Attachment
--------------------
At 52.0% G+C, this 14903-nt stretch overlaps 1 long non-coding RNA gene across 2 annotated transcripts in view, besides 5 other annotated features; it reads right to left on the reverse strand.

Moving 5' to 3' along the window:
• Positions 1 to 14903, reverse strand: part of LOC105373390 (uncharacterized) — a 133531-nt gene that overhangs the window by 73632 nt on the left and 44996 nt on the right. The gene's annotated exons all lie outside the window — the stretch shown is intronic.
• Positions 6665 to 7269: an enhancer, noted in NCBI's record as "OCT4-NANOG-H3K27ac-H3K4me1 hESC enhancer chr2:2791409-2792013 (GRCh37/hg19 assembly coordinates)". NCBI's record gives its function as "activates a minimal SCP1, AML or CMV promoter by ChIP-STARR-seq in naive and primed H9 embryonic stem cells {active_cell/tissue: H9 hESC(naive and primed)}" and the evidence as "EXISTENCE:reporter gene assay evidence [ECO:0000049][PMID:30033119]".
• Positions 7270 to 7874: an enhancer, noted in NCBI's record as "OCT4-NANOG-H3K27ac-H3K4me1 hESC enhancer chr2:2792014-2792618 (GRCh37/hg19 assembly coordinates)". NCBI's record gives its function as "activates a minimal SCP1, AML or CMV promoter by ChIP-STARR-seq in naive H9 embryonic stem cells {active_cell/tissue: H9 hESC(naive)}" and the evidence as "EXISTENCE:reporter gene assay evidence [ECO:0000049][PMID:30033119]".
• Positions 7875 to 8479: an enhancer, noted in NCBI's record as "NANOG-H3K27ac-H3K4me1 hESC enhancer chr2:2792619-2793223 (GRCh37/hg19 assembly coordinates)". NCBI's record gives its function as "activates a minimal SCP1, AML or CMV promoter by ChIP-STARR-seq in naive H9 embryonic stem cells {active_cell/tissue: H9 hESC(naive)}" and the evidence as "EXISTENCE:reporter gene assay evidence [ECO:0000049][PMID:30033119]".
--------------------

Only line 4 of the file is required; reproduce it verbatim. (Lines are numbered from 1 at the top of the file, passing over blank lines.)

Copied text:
• Positions 6665 to 7269: an enhancer, noted in NCBI's record as "OCT4-NANOG-H3K27ac-H3K4me1 hESC enhancer chr2:2791409-2792013 (GRCh37/hg19 assembly coordinates)". NCBI's record gives its function as "activates a minimal SCP1, AML or CMV promoter by ChIP-STARR-seq in naive and primed H9 embryonic stem cells {active_cell/tissue: H9 hESC(naive and primed)}" and the evidence as "EXISTENCE:reporter gene assay evidence [ECO:0000049][PMID:30033119]".